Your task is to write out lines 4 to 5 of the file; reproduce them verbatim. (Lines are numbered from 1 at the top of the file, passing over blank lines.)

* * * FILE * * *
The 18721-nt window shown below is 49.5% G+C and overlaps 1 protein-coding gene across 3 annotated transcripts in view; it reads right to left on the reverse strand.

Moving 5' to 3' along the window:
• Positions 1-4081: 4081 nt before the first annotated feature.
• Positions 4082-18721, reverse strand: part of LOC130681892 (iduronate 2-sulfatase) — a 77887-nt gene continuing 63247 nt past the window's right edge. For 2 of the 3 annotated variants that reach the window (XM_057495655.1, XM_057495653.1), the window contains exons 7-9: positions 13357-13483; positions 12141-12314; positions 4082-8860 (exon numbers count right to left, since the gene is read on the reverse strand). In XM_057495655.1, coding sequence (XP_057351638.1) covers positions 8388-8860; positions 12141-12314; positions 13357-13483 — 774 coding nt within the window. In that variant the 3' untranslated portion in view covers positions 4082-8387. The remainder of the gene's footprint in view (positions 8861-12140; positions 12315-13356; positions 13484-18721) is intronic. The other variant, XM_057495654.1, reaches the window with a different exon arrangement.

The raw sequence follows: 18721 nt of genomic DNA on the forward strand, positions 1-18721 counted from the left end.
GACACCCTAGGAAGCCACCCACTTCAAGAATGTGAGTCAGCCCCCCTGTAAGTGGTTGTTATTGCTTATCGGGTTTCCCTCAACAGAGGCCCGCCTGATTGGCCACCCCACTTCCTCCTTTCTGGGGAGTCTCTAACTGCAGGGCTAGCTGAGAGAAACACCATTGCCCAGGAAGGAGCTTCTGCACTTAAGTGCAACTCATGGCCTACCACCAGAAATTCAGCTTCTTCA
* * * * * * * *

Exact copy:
• Positions 4082-18721, reverse strand: part of LOC130681892 (iduronate 2-sulfatase) — a 77887-nt gene continuing 63247 nt past the window's right edge. For 2 of the 3 annotated variants that reach the window (XM_057495655.1, XM_057495653.1), the window contains exons 7-9: positions 13357-13483; positions 12141-12314; positions 4082-8860 (exon numbers count right to left, since the gene is read on the reverse strand). In XM_057495655.1, coding sequence (XP_057351638.1) covers positions 8388-8860; positions 12141-12314; positions 13357-13483 — 774 coding nt within the window. In that variant the 3' untranslated portion in view covers positions 4082-8387. The remainder of the gene's footprint in view (positions 8861-12140; positions 12315-13356; positions 13484-18721) is intronic. The other variant, XM_057495654.1, reaches the window with a different exon arrangement.

The raw sequence follows: 18721 nt of genomic DNA on the forward strand, positions 1-18721 counted from the left end.